Next:"The number of procedures I do is limited, and probably should be"4. The number of procedures I do is limited, and probably should be
Both during medical school and in residency, one of the aspects of urology I loved was that one day I might scrub in on a major robotic oncology case and the next I could be assisting with a pediatric reconstruction case. The variety of cases I saw and the breadth of the pathology that urologists treat drew me to the field in the first place. In the real world, though, that's not the case.
Efficiency matters both in the clinic and the operating room. Sure, I'm confident I could safely complete an ileal ureter, but why should I do that when I know a nearby surgeon who has done 100 of them, can do the case in half the time, and has a team in place to take care of the patient after? I can probably count on one hand 95% of the cases I do.
Henry Ford was correct and the surgical outcomes data support the concept that volume matters. Medical students and residents should be aware that while the American Board of Urology may think it is important that all urologists know how to treat an exstrophy, there are a large number of such cases most of us have no business treating.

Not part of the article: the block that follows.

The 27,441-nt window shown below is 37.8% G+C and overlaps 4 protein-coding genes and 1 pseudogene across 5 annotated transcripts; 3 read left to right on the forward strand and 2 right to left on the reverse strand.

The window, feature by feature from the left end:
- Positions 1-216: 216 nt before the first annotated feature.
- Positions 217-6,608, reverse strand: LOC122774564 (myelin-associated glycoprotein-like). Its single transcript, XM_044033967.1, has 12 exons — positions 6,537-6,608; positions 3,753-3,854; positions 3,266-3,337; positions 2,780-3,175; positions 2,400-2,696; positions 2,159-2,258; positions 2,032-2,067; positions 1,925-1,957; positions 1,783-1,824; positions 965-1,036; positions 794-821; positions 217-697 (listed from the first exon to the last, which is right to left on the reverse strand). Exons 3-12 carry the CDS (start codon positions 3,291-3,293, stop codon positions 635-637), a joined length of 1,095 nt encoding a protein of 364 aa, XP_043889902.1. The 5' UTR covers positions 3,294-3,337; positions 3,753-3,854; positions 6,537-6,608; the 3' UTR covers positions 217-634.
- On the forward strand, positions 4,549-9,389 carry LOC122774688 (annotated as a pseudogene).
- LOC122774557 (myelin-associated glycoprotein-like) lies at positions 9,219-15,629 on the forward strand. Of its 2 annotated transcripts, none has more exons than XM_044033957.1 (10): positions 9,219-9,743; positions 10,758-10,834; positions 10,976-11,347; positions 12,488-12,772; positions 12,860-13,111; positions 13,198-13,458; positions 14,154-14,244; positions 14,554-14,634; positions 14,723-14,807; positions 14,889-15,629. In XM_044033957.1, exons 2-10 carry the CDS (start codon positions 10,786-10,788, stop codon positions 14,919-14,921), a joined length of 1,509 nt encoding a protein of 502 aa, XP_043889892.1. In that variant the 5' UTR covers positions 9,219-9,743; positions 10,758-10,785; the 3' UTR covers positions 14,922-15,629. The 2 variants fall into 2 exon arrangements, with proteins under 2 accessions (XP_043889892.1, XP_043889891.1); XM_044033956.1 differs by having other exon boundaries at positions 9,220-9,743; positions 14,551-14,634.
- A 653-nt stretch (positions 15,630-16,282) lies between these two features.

5. The compensation is not what it is on TV
Don't get me wrong, I don't know many doctors who frequent food banks. But the idea that every physician drives a Porsche while shuttling between their two vacation properties just isn't true. Further, the flyers promising residents 95th percentile compensation while living in a beautiful college town are just plain false. The Lake Wobegon effect strikes again.
The best financial upside of medicine is the stability the job brings. If you do a good job, are nice to patients, and are willing to work hard, there will always be a job that easily pays the mortgage. Every resident and medical student should read the White Coat Investor website for a brutally honest assessment of what to expect when they finally receive their first real-world paycheck.